Hilbert's Theorem 90

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In abstract algebra, Hilbert's Theorem 90 (or Satz 90) refers to an important result on cyclic extensions of fields (or to one of its generalizations) that leads to Kummer theory. In its most basic form, it states that if L/K is a cyclic extension of fields with Galois group G =Gal(L/K) generated by an element s and if a is an element of L of relative norm 1, then there exists b in L such that

a = s(b)/b.

The theorem takes its name from the fact that it is the 90th theorem in David Hilbert's famous Zahlbericht (Hilbert 1897, 1998), although it is originally due to Kummer (1855, p.213, 1861). Often a more general theorem due to Emmy Noether (1933) is given the name, stating that if L/K is a finite Galois extension of fields with Galois group G =Gal(L/K), then the first cohomology group is trivial:

H1(G, L×) = {1}

Examples[edit]

Let L/K be the quadratic extension  \mathbb{Q}(i) / \mathbb{Q} . The Galois group is cyclic of order 2, its generator s acting via conjugation:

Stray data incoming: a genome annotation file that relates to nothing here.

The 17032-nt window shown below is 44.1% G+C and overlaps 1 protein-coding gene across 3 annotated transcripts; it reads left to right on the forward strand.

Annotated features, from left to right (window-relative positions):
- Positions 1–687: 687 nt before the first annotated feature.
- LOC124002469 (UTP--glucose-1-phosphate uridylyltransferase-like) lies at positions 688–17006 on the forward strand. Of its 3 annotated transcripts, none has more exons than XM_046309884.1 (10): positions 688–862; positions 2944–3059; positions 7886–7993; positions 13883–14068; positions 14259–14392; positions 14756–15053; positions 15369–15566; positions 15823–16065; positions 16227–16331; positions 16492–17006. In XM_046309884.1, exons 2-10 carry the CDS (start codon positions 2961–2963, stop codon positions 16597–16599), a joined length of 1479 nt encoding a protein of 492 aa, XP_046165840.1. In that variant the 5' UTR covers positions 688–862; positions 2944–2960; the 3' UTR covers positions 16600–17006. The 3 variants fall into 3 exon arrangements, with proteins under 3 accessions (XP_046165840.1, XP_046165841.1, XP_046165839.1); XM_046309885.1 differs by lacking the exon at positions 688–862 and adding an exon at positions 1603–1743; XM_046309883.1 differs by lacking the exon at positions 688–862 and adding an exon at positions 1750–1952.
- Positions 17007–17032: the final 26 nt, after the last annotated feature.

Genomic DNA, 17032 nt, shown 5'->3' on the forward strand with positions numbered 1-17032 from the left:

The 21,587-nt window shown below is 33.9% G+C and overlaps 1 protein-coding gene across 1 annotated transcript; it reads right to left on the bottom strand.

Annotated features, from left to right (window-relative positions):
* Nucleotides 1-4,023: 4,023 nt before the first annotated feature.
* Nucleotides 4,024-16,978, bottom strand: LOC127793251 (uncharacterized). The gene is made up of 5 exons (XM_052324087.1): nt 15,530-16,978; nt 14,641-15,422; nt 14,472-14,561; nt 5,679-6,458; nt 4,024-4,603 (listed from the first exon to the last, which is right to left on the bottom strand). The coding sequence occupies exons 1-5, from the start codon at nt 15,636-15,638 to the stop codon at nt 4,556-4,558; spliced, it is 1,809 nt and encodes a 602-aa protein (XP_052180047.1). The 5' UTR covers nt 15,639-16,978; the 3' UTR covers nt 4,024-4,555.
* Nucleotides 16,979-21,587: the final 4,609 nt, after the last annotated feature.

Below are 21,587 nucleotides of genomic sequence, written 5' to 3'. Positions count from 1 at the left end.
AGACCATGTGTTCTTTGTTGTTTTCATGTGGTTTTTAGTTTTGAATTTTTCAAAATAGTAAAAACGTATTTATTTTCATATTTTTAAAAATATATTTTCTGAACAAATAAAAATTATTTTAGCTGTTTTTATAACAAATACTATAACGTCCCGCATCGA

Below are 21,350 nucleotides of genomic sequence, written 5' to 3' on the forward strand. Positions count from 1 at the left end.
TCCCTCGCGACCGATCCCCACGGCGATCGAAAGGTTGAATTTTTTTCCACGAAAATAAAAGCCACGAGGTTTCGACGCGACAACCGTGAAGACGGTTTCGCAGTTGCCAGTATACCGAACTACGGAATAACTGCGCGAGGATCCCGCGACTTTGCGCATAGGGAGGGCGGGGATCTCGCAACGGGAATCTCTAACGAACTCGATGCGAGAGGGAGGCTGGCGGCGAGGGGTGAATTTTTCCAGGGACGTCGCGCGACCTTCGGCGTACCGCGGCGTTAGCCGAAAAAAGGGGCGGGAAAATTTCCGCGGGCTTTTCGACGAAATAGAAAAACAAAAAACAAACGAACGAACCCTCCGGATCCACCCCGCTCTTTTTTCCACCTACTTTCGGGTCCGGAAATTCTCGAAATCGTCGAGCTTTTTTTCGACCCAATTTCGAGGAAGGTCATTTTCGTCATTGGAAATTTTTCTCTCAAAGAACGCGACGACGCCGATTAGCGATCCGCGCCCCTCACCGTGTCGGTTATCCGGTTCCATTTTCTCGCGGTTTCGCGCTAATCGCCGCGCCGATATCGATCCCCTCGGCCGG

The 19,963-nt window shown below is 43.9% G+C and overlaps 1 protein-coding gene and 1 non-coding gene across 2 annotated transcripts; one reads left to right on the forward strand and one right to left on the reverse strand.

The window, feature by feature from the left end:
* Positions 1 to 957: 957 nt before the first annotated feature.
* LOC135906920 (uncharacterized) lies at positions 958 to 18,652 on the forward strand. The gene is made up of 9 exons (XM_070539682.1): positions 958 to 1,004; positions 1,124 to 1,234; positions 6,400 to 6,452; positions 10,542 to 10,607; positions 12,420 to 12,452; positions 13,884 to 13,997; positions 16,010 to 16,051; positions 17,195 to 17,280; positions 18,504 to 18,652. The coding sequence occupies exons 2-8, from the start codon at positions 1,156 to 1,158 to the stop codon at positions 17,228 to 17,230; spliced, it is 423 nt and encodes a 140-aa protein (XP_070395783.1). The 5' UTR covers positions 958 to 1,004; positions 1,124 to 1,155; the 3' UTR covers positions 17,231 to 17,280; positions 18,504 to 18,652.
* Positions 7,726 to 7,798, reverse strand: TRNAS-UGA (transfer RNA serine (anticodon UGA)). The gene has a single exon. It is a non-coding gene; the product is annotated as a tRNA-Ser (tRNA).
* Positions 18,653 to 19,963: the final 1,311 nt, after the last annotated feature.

s:\, \, a+bi\mapsto a-bi\ .

An element  x=a+bi in L has norm  xx^{s}=a^2 +b^2. An element of norm one corresponds to a rational solution of the equation a^2+b^2=1 or in other words, a point with rational coordinates on the unit circle. Hilbert's Theorem 90 then states that every element y of norm one can be parametrized (with integral c,d) as

 y={{c+di}\over{c-di}}={{c^2-d^2}\over{c^2+d^2}}+{2dc\over{c^2+d^2}}i

which may be viewed as a rational parametrization of the rational points on the unit circle. Rational points \, (x,y)=(a/c,b/c) on the unit circle  x^2+y^2=1 correspond to Pythagorean triples, i.e. triples \,(a,b,c) of integers satisfying \, a^2+b^2=c^2 .

Cohomology[edit]

The theorem can be stated in terms of group cohomology: if L× is the multiplicative group of any (not necessarily finite) Galois extension L of a field K with corresponding Galois group G, then

H1(G, L×) = {1}.

A further generalization using non-abelian group cohomology states that if H is either the general or special linear group over L, then

H1(G,H) = {1}.

This is a generalization since L× = GL1(L).

Another generalization is H^1_{\acute{e}t}(X,\mathbf{G}_m) = H^1(X,\mathcal{O}_X^\times) = \mathrm{Pic}(X) for X a scheme, and another one to Milnor K-theory plays a role in Voevodsky's proof of the Milnor conjecture.

References[edit]